Interview - A Princess to Save Me with Andrey and Sandra

andrey and sandra

The Defective Inspector gets a couple of likely suspects in for questioning as he looks at the gaming kickstarter for A Princess to Save Me...

While skulking in the internet and trawling through game news I find the occasional indie project which catches me eye, this time it is the project “A Princess to Save Me”. Flipping the norms by making the damsel in distress the center of attention this project has interested me greatly. Fortunately the creators were kind enough to be interrogated by me speak to me.

First of all how did the two of you come together to make this game? Could you tell us a little about yourselves?

Andrey: My name is Andrey I was born in Moscow and I've been crazy about games since I was 5 when I got my first NES. I wrote a small rogue-like text rpg "Villages And Dragons" when I was 12 on Basic. It was fun enough to be featured on one of the Russian video games magazine.

Two major things happened when I was 23 - I finished my Computer Science master program and met Sandra. We didn't come together to make games. In fact, at that time Sandra was not interested in games that much, she's been in the middle of her BA in Drama program.

Two years later I've been employed by Microsoft and we moved to US.

Sandra: That's true. I played GTA a lot because it let me drive a motorcycle, but that was about it. I thought video games were for teenage boys who didn't have a girlfriend. It wasn't until Skyrim when I realized how addictive a world of a game can be; and it wasn't until Last Express when I saw that a game can have a story worthy of a literature prize. After that there was no going back :)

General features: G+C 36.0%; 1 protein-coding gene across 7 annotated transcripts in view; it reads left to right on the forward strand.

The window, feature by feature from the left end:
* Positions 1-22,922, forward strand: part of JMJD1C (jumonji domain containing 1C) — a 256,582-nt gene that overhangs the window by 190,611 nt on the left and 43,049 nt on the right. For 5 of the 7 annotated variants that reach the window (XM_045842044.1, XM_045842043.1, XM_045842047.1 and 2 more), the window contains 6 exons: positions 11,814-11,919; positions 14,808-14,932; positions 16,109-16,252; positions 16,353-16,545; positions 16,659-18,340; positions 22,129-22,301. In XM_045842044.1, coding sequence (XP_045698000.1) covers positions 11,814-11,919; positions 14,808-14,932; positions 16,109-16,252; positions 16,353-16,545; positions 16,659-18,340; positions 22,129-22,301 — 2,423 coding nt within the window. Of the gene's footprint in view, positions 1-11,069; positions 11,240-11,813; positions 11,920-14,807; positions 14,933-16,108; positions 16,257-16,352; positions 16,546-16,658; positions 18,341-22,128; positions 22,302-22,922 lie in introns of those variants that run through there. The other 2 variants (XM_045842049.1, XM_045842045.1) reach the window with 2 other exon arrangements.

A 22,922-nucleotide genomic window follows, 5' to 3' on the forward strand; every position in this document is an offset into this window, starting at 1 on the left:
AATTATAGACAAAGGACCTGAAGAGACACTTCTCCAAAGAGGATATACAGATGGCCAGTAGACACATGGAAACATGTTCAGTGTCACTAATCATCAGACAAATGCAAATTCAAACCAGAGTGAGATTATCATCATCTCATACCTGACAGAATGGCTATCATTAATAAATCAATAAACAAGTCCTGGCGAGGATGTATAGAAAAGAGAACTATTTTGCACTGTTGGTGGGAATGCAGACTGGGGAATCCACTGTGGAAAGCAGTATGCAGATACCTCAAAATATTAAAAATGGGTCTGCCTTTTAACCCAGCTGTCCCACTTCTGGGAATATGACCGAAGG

I've been screenwriting for life before among other things, and I'm happy to use these skills to write a game. It's like screenwriting in multiple parallel universes: every time a hero makes a choice another version is created.

I have a degree in Drama so the writing part came naturally. As for the code (I wrote the AI for A Princess To Save Me), when we moved to the U.S. I was on a non-working visa, didn't know many people around and was mostly staying at home. I had plenty of free time and decided to learn programming cause it seemed complicated enough for me to not have mental recourses left to be scared and homesick :). I ended up getting a tech job and a tiny obsession with Artificial Intelligence.

As long as the obsession remains tiny we’ll all remain safe! But let’s talk about the game itself, I love the concept how did you come up with it?

There's been a lot of talking about representation of women in games lately and the fact that sometimes a girl is just there to provide a hero motivation for all that shooting, but there's never been a game that would feature her a as protagonist.

We want to give her a voice, a personality. What kind of person is she? How does she feel being trapped in that tower?

We want to force her out of her victim position: there's no one to help. You want to live - you figure it out on your own.

The player has a lot of freedom to go from there. You can be a princess who just struggles through all this and finally gets home to safety, or you can grow to appreciate the strength and skills you've acquired; and see what the medieval world thinks about a "helpless girl" with a sword.

A noble goal with a sword wielding end, I love it! It couldn’t of been easy making the game though, what sort of challenges have you encountered?